Technology companies, utilities, research institutions, and governments can apply for grants from the European Commission’s €785 million ($925.6 million) programme aimed at modernising existing or building new infrastructure for cross border renewable energy trading and transmission.
The European Commission has launched a call for key cross-border EU energy infrastructure projects following realisation in the 2021-2027 budget planning, that increase sharing of renewable energy amongst EU member states, enable energy security and help meet the goals of the Green Deal and Fit for 55 climate mitigation policies.
The projects that will be shortlisted for the grants must be listed on the European Commission’s 4th list of Projects of Common Interest, have a significant benefit for at least two EU countries and have the potential to increase competitiveness, enhance the EU’s energy security and contribute to sustainability.
The call for proposals is open until 19th of October whilst the Commission’s decision on the proposals is expected in early 2022.
The grant project is part of the bloc’s €2.4 billion ($2.8 billion) investment programme for key European energy infrastructure projects for the period 2021-23, which was adopted in August 2021.
This is the first call for Projects of Common Interest under the new 2021-2027 Connecting Europe Facility (CEF) rules, the European support programme for trans-European infrastructure. Through CEF, the European Commission seeks to ensure the development of high performing, sustainable and efficiently interconnected trans-European energy, transport and digital services networks.
Between 2021 and 2027, the EU will invest €5.83 billion ($6.8 billion) in energy infrastructure through the CEF initiative.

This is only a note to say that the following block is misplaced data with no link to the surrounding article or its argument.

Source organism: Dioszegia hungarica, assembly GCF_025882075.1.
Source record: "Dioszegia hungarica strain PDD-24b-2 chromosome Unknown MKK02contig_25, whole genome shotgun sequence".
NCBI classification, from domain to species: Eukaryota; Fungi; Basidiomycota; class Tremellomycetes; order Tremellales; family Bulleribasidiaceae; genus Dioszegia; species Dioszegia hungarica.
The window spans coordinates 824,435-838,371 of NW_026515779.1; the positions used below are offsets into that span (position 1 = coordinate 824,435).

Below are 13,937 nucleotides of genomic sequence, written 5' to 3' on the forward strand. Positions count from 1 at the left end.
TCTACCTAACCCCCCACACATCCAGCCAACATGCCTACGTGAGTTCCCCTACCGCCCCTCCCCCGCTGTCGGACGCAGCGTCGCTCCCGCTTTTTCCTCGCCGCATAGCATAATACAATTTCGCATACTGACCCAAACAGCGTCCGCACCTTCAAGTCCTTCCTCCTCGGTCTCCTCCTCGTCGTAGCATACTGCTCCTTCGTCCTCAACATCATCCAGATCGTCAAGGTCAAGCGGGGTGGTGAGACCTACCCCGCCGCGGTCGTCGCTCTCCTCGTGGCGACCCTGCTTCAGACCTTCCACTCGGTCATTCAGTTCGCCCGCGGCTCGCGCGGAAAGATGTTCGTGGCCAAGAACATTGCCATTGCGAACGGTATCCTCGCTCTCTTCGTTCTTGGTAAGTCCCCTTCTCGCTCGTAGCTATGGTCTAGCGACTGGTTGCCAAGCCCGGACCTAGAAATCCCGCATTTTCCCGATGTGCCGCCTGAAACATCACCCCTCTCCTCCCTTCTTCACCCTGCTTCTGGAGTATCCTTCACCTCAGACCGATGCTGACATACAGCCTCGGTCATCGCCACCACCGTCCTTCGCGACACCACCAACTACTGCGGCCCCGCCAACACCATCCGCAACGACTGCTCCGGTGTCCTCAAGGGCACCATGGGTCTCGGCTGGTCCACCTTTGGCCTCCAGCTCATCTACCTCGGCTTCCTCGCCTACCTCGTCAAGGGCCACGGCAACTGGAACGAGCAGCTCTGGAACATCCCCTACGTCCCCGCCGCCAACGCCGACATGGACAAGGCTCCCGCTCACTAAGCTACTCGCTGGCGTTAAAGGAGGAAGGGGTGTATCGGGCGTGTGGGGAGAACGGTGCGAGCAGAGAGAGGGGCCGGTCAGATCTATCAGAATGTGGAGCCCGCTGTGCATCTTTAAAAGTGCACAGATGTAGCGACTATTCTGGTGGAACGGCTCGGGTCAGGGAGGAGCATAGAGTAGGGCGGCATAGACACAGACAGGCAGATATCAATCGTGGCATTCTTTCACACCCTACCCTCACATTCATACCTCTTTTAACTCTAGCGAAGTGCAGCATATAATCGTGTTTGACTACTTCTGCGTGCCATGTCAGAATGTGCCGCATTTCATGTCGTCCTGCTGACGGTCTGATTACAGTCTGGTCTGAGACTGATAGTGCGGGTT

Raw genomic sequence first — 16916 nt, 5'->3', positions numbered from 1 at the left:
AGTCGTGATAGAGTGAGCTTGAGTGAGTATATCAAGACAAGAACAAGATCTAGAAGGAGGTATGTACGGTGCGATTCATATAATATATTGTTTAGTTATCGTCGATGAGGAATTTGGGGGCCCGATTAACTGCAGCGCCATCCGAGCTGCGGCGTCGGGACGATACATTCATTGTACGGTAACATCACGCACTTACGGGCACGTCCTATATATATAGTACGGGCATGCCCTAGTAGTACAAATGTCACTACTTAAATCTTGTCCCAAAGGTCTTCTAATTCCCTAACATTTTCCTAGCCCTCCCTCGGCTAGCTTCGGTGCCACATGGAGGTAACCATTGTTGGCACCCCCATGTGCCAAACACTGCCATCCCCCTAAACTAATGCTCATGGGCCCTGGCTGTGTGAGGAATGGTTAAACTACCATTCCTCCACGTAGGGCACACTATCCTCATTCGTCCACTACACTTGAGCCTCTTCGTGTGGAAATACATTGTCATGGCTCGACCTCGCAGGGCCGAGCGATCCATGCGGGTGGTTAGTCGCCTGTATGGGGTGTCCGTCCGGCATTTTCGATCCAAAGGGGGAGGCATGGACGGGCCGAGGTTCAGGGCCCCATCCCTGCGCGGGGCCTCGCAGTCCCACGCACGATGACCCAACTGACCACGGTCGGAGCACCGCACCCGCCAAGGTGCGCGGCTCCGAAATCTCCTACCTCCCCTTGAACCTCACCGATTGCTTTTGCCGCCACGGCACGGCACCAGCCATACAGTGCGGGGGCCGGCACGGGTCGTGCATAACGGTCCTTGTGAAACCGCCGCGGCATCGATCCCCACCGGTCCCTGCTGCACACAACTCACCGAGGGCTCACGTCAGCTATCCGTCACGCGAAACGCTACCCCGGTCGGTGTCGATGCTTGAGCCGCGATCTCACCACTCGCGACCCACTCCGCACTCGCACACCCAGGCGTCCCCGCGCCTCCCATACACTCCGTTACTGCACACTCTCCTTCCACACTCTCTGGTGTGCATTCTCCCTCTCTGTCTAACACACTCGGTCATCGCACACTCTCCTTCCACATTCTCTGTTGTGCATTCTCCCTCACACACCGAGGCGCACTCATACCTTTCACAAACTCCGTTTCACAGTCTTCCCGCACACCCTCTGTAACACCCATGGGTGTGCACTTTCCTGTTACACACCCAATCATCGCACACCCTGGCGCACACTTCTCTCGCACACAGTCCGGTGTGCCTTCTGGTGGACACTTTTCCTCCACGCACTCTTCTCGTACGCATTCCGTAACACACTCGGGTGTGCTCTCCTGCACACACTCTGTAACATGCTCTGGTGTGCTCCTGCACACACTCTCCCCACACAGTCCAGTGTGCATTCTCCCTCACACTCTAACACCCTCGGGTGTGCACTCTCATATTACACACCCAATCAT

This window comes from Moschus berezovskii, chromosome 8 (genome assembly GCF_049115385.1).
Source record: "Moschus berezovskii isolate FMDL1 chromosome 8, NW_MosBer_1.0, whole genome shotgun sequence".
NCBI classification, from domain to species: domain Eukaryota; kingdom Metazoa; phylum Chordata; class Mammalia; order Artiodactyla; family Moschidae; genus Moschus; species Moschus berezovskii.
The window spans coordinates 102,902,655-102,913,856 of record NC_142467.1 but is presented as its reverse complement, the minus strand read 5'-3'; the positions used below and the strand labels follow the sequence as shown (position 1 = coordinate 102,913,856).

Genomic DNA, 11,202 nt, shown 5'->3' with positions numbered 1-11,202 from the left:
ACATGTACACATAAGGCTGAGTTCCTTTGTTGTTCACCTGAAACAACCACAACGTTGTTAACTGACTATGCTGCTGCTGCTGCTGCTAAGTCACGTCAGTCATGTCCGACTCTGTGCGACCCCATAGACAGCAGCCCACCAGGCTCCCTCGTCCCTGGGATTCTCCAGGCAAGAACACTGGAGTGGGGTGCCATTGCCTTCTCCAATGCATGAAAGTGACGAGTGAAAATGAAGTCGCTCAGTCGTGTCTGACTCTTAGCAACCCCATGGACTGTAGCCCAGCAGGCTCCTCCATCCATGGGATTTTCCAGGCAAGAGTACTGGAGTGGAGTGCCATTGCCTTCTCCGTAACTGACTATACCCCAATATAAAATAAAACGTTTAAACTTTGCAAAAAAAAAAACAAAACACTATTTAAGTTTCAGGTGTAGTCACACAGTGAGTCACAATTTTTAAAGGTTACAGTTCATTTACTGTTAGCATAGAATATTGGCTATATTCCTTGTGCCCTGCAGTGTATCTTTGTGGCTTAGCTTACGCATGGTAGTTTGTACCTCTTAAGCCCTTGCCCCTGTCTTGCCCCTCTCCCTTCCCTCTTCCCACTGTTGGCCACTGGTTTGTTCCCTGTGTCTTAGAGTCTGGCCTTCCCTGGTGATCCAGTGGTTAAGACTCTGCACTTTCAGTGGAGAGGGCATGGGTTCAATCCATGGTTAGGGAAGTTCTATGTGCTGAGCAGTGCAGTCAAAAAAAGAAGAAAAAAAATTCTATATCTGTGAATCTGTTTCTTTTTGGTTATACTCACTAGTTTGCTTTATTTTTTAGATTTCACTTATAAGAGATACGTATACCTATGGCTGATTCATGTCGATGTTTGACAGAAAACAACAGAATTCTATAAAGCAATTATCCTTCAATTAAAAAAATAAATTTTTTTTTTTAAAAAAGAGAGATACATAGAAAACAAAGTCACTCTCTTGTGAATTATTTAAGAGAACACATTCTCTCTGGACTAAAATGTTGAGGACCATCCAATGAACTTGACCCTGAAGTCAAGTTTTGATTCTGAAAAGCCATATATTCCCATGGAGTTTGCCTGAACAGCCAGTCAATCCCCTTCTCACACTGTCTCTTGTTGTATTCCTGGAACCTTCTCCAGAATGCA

In August, Estonian grid system operator Elering and Latvia’s utility AST launched a €172 million ($202.1 million) new 360km+ electricity connector to reduce electricity congestion at the borders of the two countries, which caused price differentials over the past years. The project will improve the security of supply, strengthen the grid for the two countries and reduce reliance on the Russian grid as the two countries are integrated into the continental European system.
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However, as Europe prepares to expand the amount of renewable energy connected to its grid and ensure that capacity is made available across member states for energy security, the bloc will also need to accelerate its rollout of digital solutions to address associated challenges.
In August, Elering also announced its partnership with Finland-based TSO, Fingrid, to provide frequency response services for the stability of the Finnish grid. As part of the partnership, Eesti Energia, an energy generator based in Estonia, will participate in Automatic Frequency Restoration Reserve and provide flexible energy through Elering’s transmission network to stabilise the Finnish grid. To meet the rapid changes in energy demand, reserves from Eesti Energia will be automated to allow the provision of electricity in minutes without human intervention.
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